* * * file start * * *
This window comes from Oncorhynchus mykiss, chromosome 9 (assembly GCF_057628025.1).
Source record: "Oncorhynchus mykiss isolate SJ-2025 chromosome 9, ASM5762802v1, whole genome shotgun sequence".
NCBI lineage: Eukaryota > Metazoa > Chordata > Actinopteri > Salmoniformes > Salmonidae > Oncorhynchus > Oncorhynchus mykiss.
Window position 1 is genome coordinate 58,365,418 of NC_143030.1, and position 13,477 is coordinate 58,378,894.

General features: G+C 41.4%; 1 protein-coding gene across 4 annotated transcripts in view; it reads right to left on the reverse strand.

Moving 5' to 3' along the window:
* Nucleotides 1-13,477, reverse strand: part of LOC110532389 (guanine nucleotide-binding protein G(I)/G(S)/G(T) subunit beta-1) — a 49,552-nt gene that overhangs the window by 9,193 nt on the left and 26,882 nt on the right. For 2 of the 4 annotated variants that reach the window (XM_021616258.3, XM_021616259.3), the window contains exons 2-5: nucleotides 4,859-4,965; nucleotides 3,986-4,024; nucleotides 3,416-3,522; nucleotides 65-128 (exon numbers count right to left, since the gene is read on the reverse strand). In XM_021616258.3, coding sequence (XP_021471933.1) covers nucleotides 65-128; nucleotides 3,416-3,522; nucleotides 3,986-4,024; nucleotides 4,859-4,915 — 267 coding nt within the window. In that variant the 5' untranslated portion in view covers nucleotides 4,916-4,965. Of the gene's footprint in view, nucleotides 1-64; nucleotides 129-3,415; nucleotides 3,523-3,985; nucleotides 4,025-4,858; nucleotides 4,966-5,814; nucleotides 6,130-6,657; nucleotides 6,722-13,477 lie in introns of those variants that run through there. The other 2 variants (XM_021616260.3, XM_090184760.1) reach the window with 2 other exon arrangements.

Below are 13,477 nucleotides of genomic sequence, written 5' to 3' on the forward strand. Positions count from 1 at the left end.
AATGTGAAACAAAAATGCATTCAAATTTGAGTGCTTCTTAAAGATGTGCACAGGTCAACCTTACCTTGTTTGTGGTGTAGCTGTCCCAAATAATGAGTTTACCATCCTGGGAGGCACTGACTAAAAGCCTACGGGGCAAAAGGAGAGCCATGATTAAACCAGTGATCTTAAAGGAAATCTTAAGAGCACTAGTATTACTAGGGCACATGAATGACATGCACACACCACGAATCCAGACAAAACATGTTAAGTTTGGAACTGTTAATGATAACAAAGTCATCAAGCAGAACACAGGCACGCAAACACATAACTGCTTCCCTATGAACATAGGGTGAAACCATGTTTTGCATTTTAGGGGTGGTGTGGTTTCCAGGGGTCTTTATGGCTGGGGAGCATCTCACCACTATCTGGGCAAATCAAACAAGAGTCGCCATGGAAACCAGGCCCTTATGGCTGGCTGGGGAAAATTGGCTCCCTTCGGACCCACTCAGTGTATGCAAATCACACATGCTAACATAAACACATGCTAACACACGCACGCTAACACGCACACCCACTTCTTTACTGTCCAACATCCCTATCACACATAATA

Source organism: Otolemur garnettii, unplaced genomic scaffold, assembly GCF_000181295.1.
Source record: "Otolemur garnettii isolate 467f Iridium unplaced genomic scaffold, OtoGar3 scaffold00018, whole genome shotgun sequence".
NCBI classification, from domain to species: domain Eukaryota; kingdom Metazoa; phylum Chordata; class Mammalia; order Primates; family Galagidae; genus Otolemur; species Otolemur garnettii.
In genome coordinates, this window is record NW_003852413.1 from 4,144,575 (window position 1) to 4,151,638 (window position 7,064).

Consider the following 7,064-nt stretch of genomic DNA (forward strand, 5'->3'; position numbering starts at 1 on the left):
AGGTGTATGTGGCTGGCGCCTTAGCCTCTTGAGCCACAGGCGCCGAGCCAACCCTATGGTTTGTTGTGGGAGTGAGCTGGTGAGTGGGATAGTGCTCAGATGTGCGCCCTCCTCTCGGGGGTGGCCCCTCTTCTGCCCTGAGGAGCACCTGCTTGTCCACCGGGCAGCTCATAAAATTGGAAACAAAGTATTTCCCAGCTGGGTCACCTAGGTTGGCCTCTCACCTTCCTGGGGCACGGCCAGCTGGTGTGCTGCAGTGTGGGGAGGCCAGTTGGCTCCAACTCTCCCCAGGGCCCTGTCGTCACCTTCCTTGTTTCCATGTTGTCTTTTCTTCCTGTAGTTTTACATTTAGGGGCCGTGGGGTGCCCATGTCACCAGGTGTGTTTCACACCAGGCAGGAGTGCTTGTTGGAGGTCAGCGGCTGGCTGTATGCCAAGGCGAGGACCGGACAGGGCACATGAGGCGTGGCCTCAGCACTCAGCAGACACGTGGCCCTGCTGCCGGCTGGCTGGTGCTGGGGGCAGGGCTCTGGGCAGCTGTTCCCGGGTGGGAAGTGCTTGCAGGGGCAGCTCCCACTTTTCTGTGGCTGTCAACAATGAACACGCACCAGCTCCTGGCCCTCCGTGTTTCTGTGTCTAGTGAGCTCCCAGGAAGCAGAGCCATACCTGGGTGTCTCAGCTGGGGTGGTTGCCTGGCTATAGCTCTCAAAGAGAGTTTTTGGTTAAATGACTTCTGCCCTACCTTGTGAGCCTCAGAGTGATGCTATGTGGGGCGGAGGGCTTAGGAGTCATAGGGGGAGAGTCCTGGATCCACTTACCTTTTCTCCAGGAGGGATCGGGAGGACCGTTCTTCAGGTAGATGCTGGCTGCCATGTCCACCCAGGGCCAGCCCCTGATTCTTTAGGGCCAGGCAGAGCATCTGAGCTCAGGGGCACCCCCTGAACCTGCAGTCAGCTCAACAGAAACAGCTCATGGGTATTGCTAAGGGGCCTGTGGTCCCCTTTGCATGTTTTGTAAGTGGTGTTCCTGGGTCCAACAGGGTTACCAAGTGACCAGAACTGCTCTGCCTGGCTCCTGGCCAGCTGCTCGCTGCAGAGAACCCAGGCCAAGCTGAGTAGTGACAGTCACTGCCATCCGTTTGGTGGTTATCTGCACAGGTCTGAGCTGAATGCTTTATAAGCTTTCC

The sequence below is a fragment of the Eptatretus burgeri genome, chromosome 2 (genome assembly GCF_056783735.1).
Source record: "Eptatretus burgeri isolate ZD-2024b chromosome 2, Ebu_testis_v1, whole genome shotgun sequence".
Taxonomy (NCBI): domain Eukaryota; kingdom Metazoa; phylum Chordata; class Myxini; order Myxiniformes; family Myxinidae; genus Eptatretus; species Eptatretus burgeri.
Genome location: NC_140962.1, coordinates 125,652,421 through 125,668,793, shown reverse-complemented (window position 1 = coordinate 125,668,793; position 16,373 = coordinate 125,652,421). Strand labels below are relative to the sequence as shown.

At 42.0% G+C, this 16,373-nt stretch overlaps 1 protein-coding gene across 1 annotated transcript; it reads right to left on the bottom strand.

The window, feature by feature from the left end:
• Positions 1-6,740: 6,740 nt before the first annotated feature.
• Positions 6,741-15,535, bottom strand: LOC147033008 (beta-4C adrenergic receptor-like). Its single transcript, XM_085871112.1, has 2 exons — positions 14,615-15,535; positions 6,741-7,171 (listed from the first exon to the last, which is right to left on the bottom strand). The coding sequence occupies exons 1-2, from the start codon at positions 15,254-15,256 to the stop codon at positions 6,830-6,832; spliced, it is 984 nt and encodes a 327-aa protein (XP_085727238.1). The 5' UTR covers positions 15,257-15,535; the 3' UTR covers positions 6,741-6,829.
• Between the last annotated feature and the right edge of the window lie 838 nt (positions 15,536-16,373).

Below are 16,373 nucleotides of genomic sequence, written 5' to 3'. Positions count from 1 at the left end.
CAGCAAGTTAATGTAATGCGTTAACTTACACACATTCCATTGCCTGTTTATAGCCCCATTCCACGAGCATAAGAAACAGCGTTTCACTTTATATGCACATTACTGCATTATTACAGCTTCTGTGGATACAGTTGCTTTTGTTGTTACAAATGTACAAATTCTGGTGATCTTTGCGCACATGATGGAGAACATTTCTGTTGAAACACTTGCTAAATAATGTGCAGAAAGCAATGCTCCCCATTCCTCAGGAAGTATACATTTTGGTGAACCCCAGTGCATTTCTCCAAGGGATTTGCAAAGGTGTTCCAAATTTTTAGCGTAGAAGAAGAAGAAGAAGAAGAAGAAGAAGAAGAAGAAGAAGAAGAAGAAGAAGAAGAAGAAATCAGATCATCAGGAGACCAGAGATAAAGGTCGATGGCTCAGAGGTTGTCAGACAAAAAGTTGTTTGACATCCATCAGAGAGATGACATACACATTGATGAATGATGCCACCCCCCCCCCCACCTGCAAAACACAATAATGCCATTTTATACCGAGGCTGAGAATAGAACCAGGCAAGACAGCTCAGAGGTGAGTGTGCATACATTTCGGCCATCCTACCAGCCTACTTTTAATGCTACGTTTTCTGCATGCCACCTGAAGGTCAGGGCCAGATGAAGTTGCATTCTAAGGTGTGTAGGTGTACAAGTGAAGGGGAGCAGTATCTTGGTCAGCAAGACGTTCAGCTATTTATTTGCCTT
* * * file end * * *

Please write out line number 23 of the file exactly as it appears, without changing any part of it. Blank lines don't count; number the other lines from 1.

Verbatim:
• Positions 6,741-15,535, bottom strand: LOC147033008 (beta-4C adrenergic receptor-like). Its single transcript, XM_085871112.1, has 2 exons — positions 14,615-15,535; positions 6,741-7,171 (listed from the first exon to the last, which is right to left on the bottom strand). The coding sequence occupies exons 1-2, from the start codon at positions 15,254-15,256 to the stop codon at positions 6,830-6,832; spliced, it is 984 nt and encodes a 327-aa protein (XP_085727238.1). The 5' UTR covers positions 15,257-15,535; the 3' UTR covers positions 6,741-6,829.